In fact, there is much for all of us to be proud of in this work on behalf of the UNDP "Support to Participatory Constitution Building in Nepal" project.  Without your efforts, the respect of key people in the UNDP Country Office and the earlier backing of our donors, none of this participatory outreach would have been possible.  In truth, Nepal's democratic, parliamentary and constitution drafting processes have achieved village-level and national participation by a more diverse range of citizens than probably ever thought possible before.  This, too, is no small achievement in a relatively short time in the moden history of Nepal.

Yet, all things must pass.  Although the CA process now go into the last extra time before the end of the game, it's time for me to wrap up my efforts and bid you all adieu.  I will still be engaged with some of the CSO/GSI activities we have already initiated and, thus, be in close contact with colleagues over the coming weeks.  However, from next Monday my sons, Joshua and Ezra, will descend back into Nepal and I will spend more time w/ them during the few weeks they are back in the country they most love, before they return to London and California to finish their studies.

Lastly, although I owe a great debt to all the SPCBN staff, present and past, I would like to offer my special appreciation to my CSO and GSI colleagues with whom I had the good fortune to work most closely with these past years: Surendraji, Bindaji, Sitaji, Momji, Santoshji, Machindraji (and already departed Silaji, Arunaji, Basantiji and Yogenji, too!).  I've always received the kindest assistance from the KSK support team of Sakunji, Nehaji, Teekaji, Prativaji, Aneeji, Sriramji and our drivers over the years.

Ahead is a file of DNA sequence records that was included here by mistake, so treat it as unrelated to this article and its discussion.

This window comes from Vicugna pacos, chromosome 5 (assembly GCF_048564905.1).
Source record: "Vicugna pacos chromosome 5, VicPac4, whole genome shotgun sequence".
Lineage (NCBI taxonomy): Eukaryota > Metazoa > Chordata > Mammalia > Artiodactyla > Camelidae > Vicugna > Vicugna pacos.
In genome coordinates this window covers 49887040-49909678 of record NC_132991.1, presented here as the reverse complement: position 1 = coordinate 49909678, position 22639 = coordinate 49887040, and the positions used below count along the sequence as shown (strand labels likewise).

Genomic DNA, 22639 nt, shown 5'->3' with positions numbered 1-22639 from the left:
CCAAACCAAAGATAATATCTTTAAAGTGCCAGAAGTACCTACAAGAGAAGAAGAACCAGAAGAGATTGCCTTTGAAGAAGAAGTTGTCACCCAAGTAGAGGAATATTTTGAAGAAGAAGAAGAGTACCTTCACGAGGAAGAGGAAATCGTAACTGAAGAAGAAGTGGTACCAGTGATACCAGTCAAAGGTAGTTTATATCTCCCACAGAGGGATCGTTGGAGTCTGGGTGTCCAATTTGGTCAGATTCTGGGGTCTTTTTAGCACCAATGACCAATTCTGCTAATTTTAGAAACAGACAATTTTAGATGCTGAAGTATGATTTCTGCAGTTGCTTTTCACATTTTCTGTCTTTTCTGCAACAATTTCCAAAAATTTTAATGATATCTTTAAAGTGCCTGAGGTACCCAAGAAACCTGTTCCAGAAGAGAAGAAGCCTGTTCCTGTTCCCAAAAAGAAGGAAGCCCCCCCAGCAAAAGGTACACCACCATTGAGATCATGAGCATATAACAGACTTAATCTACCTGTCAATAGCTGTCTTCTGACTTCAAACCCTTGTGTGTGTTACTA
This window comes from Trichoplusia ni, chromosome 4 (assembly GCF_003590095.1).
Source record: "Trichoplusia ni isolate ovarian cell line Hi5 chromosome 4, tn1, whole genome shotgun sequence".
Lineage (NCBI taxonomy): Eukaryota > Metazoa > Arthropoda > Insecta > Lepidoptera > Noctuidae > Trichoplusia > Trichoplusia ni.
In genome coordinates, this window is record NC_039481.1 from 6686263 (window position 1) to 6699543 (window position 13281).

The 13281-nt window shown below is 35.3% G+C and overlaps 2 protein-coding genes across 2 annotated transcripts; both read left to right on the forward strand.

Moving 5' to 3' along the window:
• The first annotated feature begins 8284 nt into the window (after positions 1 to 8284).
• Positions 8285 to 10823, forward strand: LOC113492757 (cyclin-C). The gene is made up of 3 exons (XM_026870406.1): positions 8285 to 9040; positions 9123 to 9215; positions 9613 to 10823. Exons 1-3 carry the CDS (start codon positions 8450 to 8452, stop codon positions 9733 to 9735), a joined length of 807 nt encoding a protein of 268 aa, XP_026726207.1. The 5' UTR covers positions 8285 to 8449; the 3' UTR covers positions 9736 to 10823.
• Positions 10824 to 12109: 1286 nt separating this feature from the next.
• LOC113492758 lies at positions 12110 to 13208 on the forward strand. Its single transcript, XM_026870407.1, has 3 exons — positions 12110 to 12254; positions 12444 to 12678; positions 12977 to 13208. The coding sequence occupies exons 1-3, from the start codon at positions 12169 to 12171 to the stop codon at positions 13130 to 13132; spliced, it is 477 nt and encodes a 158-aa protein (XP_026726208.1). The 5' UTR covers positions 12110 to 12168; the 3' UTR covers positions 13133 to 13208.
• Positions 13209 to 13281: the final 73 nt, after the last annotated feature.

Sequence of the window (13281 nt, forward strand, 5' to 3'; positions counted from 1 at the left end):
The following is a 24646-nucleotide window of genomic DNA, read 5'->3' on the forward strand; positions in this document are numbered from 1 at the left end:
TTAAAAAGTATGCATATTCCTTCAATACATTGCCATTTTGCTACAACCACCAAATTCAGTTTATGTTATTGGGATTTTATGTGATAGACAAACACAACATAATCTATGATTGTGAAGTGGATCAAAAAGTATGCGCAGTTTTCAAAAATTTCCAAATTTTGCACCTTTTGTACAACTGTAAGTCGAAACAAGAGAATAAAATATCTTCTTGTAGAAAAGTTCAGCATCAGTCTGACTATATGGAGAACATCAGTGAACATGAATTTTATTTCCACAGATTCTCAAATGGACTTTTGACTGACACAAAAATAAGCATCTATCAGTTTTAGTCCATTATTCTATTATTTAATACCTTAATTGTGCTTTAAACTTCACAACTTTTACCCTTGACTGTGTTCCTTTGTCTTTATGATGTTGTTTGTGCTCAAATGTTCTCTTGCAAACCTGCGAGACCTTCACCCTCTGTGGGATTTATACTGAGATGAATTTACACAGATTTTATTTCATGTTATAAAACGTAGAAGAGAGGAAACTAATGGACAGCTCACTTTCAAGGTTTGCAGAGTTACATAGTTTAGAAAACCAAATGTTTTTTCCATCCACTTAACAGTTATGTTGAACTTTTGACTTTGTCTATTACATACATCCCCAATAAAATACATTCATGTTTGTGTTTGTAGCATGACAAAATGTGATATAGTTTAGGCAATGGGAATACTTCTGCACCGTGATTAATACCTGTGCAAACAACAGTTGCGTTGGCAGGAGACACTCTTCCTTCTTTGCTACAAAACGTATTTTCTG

To all of my dear colleagues in the CCD who have offered their generous assistance, wise counsel and good will over the years, each of you, too, will be missed.  It was a pleasure to have met and known each of you through our work!

I wish those colleagues who will continue our good efforts in 2012 only the best for the challenges and opportunities that lie ahead.

Jai desh!


ellenbergd said...

Beautiful farewell dear friend. Is it really your end with the project after so many extensions? Thinking of you know with the bay spread out before me on a sunny solstice day. Perched in this spot helps the mind expand and bring the memories of friends even closer to the heart. So glad the boys will be home shortly. Enjoy the time and let me know of your upcoming new world travels.

Keith D. Leslie said...

Dave, thanks for your sweet comments. Today, actually, was the last day as I went in to do my final paperwork and bring my constitution, indigenous, dalit, CA files et al home. It's been a great run for three years, but all things must pass -- as they say. I'm sure the CA and IP can go ahead w/o me, but it's been stimulating work on a wide range of issues w/ much still left to do in the coming years. We'll see if anything new comes related to these issues. If not, there's always a trip to the Bay area or Portland. For now, I'm joining the x-country ski bums in Jellystone in early February. Not exactly Mustang in 2006 post-SC, but something v. new for someone who hasn't seen much snow in decades... more soon! xoxo, K.